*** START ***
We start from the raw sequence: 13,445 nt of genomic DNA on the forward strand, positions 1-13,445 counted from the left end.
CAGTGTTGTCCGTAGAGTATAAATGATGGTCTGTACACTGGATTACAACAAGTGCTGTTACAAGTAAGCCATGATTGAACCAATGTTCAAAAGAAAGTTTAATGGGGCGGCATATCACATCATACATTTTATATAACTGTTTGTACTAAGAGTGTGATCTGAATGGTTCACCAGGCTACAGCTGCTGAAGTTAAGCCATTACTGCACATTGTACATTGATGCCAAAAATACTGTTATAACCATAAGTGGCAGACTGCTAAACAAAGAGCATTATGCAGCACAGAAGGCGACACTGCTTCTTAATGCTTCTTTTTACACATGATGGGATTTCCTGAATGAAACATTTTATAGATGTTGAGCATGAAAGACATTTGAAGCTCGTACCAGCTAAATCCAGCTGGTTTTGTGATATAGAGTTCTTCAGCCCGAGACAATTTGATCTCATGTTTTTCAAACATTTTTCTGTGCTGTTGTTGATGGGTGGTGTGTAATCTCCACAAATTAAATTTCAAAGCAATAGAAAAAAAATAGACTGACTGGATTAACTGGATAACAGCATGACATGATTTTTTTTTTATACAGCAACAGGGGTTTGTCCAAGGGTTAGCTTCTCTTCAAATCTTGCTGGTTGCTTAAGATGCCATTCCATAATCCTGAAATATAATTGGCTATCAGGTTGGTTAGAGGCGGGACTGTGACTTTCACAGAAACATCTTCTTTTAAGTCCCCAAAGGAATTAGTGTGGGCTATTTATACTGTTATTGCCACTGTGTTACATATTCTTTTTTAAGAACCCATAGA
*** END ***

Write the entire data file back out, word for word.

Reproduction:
We start from the raw sequence: 13,445 nt of genomic DNA on the forward strand, positions 1-13,445 counted from the left end.
CAGTGTTGTCCGTAGAGTATAAATGATGGTCTGTACACTGGATTACAACAAGTGCTGTTACAAGTAAGCCATGATTGAACCAATGTTCAAAAGAAAGTTTAATGGGGCGGCATATCACATCATACATTTTATATAACTGTTTGTACTAAGAGTGTGATCTGAATGGTTCACCAGGCTACAGCTGCTGAAGTTAAGCCATTACTGCACATTGTACATTGATGCCAAAAATACTGTTATAACCATAAGTGGCAGACTGCTAAACAAAGAGCATTATGCAGCACAGAAGGCGACACTGCTTCTTAATGCTTCTTTTTACACATGATGGGATTTCCTGAATGAAACATTTTATAGATGTTGAGCATGAAAGACATTTGAAGCTCGTACCAGCTAAATCCAGCTGGTTTTGTGATATAGAGTTCTTCAGCCCGAGACAATTTGATCTCATGTTTTTCAAACATTTTTCTGTGCTGTTGTTGATGGGTGGTGTGTAATCTCCACAAATTAAATTTCAAAGCAATAGAAAAAAAATAGACTGACTGGATTAACTGGATAACAGCATGACATGATTTTTTTTTTATACAGCAACAGGGGTTTGTCCAAGGGTTAGCTTCTCTTCAAATCTTGCTGGTTGCTTAAGATGCCATTCCATAATCCTGAAATATAATTGGCTATCAGGTTGGTTAGAGGCGGGACTGTGACTTTCACAGAAACATCTTCTTTTAAGTCCCCAAAGGAATTAGTGTGGGCTATTTATACTGTTATTGCCACTGTGTTACATATTCTTTTTTAAGAACCCATAGA